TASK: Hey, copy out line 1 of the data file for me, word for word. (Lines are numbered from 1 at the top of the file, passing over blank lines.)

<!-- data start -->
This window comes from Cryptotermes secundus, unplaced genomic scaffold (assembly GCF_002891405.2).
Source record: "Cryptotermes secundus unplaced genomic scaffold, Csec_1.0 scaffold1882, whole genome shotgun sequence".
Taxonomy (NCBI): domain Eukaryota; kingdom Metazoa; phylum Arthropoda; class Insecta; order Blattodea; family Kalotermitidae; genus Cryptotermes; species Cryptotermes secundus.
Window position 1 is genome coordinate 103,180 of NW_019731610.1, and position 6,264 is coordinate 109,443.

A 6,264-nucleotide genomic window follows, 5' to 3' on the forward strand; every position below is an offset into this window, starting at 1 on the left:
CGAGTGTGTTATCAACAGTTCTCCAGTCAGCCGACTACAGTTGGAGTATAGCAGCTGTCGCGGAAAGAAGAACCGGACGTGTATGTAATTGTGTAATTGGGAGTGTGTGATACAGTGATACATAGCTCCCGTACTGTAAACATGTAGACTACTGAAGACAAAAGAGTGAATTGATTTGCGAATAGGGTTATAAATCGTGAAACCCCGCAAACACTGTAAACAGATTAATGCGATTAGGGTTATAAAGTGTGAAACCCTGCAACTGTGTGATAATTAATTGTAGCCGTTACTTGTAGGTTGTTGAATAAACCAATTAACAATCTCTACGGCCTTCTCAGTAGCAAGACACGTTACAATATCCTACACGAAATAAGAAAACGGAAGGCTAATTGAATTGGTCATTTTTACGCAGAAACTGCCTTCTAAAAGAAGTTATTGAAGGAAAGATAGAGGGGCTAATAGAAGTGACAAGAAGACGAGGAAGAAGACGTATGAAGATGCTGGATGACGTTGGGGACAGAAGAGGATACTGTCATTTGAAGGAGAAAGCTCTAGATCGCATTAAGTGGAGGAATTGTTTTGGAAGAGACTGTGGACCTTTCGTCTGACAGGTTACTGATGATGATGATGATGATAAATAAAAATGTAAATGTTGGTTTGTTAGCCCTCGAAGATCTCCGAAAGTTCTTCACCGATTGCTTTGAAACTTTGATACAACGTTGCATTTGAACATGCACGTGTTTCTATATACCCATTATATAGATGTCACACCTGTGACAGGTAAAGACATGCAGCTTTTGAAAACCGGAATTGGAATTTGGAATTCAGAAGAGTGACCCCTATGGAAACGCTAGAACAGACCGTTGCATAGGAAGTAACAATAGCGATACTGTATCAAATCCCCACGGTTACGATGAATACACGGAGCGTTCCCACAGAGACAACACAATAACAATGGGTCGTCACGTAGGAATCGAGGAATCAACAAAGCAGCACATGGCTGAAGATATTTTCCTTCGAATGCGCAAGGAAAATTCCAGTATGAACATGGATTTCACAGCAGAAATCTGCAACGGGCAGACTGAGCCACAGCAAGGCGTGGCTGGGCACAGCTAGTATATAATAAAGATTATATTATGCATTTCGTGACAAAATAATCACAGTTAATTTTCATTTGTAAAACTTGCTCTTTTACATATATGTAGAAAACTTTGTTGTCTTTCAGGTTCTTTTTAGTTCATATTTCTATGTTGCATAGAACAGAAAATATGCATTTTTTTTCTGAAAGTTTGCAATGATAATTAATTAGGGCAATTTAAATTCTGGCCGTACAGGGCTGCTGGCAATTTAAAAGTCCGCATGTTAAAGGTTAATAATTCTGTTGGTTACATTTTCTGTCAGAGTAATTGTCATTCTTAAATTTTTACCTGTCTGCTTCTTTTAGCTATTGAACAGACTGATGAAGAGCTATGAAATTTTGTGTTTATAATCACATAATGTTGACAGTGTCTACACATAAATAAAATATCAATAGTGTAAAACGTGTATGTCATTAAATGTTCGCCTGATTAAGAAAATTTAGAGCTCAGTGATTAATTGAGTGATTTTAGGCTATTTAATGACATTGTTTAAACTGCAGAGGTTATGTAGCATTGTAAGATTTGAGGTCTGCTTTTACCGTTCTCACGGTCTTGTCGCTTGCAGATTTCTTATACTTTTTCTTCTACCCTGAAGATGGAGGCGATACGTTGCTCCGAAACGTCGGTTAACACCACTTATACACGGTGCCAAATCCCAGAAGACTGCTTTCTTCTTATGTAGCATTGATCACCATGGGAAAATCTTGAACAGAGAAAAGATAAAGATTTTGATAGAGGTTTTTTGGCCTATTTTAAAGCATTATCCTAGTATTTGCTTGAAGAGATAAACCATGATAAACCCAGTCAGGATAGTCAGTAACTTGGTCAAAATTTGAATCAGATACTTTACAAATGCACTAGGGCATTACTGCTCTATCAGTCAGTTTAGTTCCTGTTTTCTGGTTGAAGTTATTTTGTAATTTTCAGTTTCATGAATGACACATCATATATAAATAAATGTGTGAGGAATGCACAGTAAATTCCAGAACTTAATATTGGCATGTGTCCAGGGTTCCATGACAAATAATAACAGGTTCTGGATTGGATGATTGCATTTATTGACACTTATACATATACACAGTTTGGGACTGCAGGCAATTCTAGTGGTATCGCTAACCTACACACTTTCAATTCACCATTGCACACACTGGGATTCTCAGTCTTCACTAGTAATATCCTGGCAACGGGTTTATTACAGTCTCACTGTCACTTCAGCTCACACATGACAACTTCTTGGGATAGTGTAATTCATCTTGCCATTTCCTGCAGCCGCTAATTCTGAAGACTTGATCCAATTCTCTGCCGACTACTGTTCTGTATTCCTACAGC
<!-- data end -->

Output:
This window comes from Cryptotermes secundus, unplaced genomic scaffold (assembly GCF_002891405.2).